«

»

Agar-agar

Agar-agar is a natural vegetable gelatin counterpart. White and semi-translucent, it is sold in packages as washed and dried strips or in powdered form. It can be used to make jellies, puddings, and custards. For making jelly, it is boiled in water until the solids dissolve. Sweetener, flavouring, colouring, fruit or vegetables are then added and the liquid is poured into moulds to be served as desserts and vegetable aspics, or incorporated with other desserts, such as a jelly layer in a cake.

Agar agar

Agar agar

Agar-agar is approximately 80% fibre, so it can serve as an intestinal regulator. Its bulk quality is behind one of the latest fad diets in Asia, the kanten (the Japanese word for agar-agar) diet. Once ingested, kanten triples in size and absorbs water. This results in the consumers feeling more full. This diet has recently received some press coverage in the United States as well. The diet has shown promise in obesity studies.

One use of agar in Japanese cuisine is Anmitsu, a dessert made of small cubes of agar jelly and served in a bowl with various fruits or other ingredients. It is also the main ingredient in mizu yōkan, another popular Japanese food.

In Philippine cuisine, it is used to make the jelly bars in the various gulaman refreshments or desserts such as sago gulaman, buko pandan, agar flan, halo-halo, and the black and red gulaman used in various fruit salads.

In Vietnamese cuisine, jellies made of flavoured layers of agar agar, called thạch, are a popular dessert, and are often made in ornate moulds for special occasions. In Indian cuisine, agar agar is known as “China grass” and is used for making desserts.

In Burmese cuisine, a sweet jelly known as kyauk kyaw is made from agar.

In Russia, it is used in addition or as a replacement to pectin in jams and marmalade, as a substitute to gelatin for its superior gelling properties, and as a strengthening ingredient in souffles and custards. Another use of agar-agar is in Ptichye Moloko ( Birds Milk Cake), a rich jellified custard (or soft meringue) used as a cake filling or chocolate-glazed as individual sweets. Agar-agar may also be used as the gelling agent in gel clarification, a culinary technique used to clarify stocks, sauces, and other liquids.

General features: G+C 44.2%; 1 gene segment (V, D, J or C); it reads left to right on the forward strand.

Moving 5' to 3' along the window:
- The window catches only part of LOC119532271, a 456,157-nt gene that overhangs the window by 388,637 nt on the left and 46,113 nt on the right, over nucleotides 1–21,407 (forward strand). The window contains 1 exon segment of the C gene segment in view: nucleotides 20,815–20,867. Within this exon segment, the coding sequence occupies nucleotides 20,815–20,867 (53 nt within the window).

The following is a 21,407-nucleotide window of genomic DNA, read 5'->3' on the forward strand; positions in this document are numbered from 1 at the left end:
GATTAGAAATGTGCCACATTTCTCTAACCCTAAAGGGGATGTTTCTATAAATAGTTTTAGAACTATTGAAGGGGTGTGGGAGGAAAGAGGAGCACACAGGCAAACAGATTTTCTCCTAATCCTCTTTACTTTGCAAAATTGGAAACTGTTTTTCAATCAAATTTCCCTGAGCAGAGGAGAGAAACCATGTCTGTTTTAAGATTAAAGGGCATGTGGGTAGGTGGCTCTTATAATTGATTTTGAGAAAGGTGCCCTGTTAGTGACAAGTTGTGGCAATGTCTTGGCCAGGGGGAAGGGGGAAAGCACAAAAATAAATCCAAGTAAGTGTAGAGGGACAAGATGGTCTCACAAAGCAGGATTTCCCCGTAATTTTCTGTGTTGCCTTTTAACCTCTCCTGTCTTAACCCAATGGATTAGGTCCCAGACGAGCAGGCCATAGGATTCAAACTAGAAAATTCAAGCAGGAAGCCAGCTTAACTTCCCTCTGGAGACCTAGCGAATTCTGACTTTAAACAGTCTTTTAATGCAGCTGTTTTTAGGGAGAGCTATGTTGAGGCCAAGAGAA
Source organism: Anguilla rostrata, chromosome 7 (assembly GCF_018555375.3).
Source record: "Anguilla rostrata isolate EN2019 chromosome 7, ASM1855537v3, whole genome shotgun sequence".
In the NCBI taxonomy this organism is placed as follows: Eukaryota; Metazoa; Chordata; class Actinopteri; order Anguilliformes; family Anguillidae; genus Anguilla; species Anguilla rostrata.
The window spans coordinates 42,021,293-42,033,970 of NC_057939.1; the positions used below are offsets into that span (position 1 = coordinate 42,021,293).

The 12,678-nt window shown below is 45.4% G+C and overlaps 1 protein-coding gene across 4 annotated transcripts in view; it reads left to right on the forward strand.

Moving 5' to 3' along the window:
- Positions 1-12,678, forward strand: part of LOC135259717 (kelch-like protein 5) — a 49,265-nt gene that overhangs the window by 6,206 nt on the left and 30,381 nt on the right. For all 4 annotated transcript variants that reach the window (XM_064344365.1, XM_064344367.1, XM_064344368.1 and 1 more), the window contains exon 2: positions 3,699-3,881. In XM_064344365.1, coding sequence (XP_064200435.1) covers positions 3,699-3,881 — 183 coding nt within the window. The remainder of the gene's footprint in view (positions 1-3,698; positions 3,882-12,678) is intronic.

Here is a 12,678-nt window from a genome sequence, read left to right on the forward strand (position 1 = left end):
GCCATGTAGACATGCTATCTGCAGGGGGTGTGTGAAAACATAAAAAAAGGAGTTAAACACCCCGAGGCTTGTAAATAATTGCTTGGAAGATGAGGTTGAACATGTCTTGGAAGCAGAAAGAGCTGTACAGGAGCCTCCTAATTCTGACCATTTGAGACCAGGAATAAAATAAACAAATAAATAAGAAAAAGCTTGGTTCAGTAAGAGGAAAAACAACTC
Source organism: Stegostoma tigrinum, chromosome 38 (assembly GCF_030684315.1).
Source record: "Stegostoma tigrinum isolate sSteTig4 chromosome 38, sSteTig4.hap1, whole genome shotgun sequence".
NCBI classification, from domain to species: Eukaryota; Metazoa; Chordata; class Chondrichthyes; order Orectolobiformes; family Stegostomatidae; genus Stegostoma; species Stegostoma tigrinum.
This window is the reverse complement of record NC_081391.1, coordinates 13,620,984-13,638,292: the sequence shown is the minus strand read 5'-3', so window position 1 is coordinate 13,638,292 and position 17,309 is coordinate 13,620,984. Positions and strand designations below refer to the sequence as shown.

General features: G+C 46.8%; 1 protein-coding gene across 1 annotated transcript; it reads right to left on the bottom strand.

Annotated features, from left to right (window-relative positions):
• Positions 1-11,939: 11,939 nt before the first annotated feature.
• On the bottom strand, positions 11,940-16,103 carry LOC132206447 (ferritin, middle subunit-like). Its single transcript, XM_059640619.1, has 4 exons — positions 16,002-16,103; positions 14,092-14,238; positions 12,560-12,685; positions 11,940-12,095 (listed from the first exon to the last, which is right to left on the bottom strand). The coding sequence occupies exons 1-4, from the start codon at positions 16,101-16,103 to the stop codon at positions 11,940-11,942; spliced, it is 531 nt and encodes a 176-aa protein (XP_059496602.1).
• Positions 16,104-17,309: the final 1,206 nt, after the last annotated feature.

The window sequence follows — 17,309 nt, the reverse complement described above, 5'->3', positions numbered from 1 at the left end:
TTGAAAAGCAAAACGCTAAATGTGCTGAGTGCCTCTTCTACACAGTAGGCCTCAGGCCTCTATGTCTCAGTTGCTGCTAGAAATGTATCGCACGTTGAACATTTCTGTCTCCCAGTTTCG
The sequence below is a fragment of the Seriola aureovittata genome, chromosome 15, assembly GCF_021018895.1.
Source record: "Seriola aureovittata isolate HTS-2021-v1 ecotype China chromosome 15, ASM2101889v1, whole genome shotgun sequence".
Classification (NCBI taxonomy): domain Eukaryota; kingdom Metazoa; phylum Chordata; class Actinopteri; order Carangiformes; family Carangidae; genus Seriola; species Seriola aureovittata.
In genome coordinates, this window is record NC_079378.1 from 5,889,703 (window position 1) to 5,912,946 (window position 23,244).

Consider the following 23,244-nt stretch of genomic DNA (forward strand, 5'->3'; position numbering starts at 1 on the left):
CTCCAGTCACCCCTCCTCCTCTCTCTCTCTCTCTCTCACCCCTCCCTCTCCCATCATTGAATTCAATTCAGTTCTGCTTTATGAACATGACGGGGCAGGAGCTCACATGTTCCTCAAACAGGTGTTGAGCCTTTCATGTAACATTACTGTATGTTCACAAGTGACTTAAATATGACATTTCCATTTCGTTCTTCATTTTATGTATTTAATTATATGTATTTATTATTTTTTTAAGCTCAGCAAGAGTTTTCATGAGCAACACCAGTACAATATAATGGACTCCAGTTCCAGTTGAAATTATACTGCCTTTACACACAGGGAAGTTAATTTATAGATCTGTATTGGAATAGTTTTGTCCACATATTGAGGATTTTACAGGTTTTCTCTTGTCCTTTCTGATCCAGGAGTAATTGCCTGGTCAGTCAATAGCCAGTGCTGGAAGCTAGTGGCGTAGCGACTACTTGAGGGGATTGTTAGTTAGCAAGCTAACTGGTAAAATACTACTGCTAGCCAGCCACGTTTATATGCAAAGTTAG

To use agar, just soak it in the liquid for about 15 minutes, bring it to a gentle boil, then simmer while stirring until it’s completely dissolved. The liquid will gel as it cools.

Acids weakens agar’s gelling power, so if you’re firming an acidic liquid, use more. Like gelatine, agar will break down if exposed to the enzymes of certain raw fruits, like kiwi fruit, papayas, pineapple, peaches, mangoes, guavas, and figs. Cooking these fruits, though, destroys the enzymes. If you plan to add any of these fruits to a gelatine salad, it’s a good idea to buy them in cans, since all canned fruit is pre-cooked. Agar comes in flakes, powder, or bars.

Substitutes
Gelatine (one tablespoon powdered gelatine for every tablespoon of powdered agar. Gelatine is made from animal by-products.)
Equivalents
Each of these amounts will firm two cups of liquid: 3 tablespoons agar flakes = 2 teaspoons agar powder = 1 kanten bar
 

Comments and Feedback

Be the First to Comment!

avatar
 
smilegrinwinkmrgreenneutraltwistedarrowshockunamusedcooleviloopsrazzrollcryeeklolmadsadexclamationquestionideahmmbegwhewchucklesillyenvyshutmouthapplausewhat-is-thatwell-donewant-a-tasteparty-animal
  Subscribe  
Notify of
Latest posts
 
Mac and Cheese Soup Choy Sum French Style Sorrel Soup Glazed Tuna with Stir Fried Greens Macaroni and Cheese Hawaiian Style Macaroni Salad
 
Top 10 Recipes
 
Chicken Parmigiana KFC Pepper Mayo Clamato Juice Outback Steakhouses Steak Seasoning How to Make Basic Fritter Batter The-Aussie-Egg-And-Bacon-Pizza
 
Food & Health
 
superfood Fish and Shellfish Poisoning Fish and Shellfish Poisoning Rockmelon Ripe Tomatoes Mercury in Fish
 
Event & Food Days
 
 
follow on Facebook
 
Follow Our Cook
 
 
loading...
Hi There - We notice that you have an ad-blocker
Plenty of visitors do. All we ask is that you please consider sharing us or commenting on the post as a nice gesture.
Thank you for visiting The Taste of Aussie
Your Information will never be shared with any third party.
OR
Just before you go - please share us with your friends and followers.
Thank you for visiting
The Taste of Aussie